A big cause of procrastination is fear, but I’m not writing here about panic, or being terrified of something. I’m writing about the kind of fear that is not about loss of life, but loss of time. And when you read this, you’ll realise that you know exactly what I mean.
Have you ever met one of those people (or are you one of those people) who, when a decision on what course of action to take is needed, asks for advice? But who also, having heard the advice provided, go on to ask someone else, then someone else, and then someone else again?
They’re scared that the advice given will require that they take responsibility for a decision. Or they are scared that they don’t know how to what has been suggested. Or they are scared that the time taken to act will somehow impinge upon the time they need, or think they need, to do something else that they’d prefer to do.
All of those fears mean that it is, in their minds, safer to keep on asking, and/or safer to keep on assembling data, so that they can find one of five things:
- The answer they want, regardless of whether it’s right;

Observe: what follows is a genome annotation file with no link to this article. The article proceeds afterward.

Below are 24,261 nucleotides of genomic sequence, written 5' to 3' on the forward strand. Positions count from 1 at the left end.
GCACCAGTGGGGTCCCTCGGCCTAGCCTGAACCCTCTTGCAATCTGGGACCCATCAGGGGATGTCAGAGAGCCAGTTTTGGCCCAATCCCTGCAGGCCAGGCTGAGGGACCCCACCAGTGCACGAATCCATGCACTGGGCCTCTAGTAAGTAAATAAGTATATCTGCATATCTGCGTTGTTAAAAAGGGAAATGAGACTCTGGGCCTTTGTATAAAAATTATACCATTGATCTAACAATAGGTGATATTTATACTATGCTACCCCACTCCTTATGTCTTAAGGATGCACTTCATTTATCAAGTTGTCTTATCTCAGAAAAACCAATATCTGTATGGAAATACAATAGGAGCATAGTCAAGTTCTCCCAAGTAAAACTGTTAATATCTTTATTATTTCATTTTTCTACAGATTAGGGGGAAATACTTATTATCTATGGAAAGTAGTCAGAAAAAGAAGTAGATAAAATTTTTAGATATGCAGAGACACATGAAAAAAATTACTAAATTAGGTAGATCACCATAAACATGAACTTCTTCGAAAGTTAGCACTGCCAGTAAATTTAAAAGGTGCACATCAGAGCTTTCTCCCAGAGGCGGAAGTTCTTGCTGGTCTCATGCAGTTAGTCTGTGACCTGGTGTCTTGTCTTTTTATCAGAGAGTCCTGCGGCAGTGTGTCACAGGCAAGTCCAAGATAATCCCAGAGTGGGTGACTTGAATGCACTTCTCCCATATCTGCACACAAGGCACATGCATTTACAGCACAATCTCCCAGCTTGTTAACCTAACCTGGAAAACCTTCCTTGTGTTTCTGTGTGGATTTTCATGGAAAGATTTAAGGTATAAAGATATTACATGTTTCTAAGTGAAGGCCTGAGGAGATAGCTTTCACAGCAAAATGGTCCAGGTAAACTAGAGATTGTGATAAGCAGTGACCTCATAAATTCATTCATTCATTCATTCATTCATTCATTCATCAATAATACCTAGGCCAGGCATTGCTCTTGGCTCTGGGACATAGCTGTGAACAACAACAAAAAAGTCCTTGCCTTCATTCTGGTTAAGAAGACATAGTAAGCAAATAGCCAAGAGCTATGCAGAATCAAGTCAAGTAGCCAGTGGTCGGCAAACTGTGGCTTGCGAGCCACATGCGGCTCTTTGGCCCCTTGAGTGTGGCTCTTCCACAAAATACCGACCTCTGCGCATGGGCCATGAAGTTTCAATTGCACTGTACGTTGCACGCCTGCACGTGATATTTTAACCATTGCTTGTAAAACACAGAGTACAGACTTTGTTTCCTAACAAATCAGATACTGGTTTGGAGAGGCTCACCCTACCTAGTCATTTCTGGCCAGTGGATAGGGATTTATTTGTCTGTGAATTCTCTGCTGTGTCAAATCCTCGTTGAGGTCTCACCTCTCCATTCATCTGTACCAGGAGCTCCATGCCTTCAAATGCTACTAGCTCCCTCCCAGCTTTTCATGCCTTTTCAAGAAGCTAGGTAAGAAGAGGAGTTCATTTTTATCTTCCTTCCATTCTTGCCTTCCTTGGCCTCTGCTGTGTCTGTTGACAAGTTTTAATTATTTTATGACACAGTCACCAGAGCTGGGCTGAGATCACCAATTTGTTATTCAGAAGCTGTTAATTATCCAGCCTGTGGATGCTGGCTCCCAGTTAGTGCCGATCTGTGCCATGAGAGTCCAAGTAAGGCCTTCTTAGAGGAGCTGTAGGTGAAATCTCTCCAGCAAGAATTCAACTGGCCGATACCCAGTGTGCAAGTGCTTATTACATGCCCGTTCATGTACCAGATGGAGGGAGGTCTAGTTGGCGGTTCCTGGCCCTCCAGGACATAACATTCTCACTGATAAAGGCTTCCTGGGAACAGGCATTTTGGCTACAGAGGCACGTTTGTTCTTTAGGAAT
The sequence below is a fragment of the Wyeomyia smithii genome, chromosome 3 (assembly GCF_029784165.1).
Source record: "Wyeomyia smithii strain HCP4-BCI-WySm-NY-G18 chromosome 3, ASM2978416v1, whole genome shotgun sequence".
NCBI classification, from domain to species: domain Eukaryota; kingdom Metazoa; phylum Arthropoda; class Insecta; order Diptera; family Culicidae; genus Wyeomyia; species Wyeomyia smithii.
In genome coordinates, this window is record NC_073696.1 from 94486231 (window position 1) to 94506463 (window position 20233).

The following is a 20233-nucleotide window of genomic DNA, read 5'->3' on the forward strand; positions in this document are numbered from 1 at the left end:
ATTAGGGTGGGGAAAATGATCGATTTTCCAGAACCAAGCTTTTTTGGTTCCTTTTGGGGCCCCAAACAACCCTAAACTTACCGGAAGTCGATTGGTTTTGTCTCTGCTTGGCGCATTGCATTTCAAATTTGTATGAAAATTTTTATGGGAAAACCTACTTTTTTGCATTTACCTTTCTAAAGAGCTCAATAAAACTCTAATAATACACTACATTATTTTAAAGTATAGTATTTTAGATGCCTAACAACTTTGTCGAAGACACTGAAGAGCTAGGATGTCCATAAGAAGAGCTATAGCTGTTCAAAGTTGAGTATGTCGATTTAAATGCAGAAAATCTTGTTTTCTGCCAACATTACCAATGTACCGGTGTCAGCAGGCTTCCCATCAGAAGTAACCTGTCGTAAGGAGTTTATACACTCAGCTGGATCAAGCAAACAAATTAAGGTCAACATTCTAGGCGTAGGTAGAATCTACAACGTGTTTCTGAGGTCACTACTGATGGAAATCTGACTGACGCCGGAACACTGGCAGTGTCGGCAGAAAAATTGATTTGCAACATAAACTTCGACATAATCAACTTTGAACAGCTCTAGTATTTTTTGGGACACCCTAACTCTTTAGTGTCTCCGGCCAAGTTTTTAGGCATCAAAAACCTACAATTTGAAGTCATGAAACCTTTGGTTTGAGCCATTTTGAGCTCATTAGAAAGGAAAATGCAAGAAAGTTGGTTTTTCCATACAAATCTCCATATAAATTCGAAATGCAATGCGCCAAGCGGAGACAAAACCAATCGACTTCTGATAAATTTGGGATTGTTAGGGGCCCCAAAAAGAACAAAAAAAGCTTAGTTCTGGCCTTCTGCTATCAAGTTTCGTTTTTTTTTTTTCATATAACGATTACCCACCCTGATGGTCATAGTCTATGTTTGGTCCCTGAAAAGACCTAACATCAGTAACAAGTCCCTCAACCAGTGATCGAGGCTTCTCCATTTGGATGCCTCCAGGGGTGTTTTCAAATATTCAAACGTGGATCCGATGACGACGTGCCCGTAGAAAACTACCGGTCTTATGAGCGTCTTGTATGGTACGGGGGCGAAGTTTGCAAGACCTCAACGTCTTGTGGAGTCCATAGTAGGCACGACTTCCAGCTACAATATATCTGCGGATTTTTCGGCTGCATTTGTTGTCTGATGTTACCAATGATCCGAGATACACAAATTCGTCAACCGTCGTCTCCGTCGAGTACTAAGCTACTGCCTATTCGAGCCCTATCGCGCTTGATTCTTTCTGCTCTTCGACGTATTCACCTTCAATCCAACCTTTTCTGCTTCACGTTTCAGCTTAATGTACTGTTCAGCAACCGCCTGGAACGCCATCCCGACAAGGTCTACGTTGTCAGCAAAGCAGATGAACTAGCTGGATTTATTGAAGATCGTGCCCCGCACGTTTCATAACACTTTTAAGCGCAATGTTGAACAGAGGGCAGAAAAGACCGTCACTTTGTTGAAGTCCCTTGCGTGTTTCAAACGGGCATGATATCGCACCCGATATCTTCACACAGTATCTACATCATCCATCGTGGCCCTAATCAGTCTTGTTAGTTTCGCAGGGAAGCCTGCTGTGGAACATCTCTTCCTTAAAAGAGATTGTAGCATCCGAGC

- The answer that keeps them safe from any perceived negative consequence;
- An excuse not to do it at all;
- A reason to not be doing something else that they are trying to avoid; or
- Someone to blame when they act, and it all goes wrong.
(I’ll be frank – that list started as ‘three things’, expanded to five, and even now I’m thinking there may be others.)
I’ve met and worked with at least two of those, and the funny things is that both were truly competent, knowledgeable people. But for some reason, now and then they’d have a situation that needed action, and off they’d go polling people as if democracy was the answer to whether a proposed act was right or wrong. Well, democracy may work that way, but reality doesn’t. If there is only one answer, someone else’s truth won’t change that, however honestly held.
Now that sentence could start another post, but let’s stick to work.
If you have a list of things that need doing, do them in the order of importance as your first metric, then availability of resources and time as your next assessment method. And if you don’t know what to do, ask someone – ONE someone – who has done it before and use that knowledge and experience to develop your own.
When you ask someone like that for help and then go ask someone else (for one of the five reasons given above), you undermine your relationship with that first, trusted individual whose counsel you sought out. You betray a trust that you, yourself demonstrated when you asked for help.
Only when their answer picks at your own conscience should you think, “Does that sound right?” should you go elsewhere, and even then only after you’ve asked ‘Person One’ if you understood them correctly.
In essence – don’t muck up a great relationship because you’re afraid to do whatever you know has to be done. That’s selfish, and remarkably stupid. Relationships are too important to spoil because you’re a procrastinator.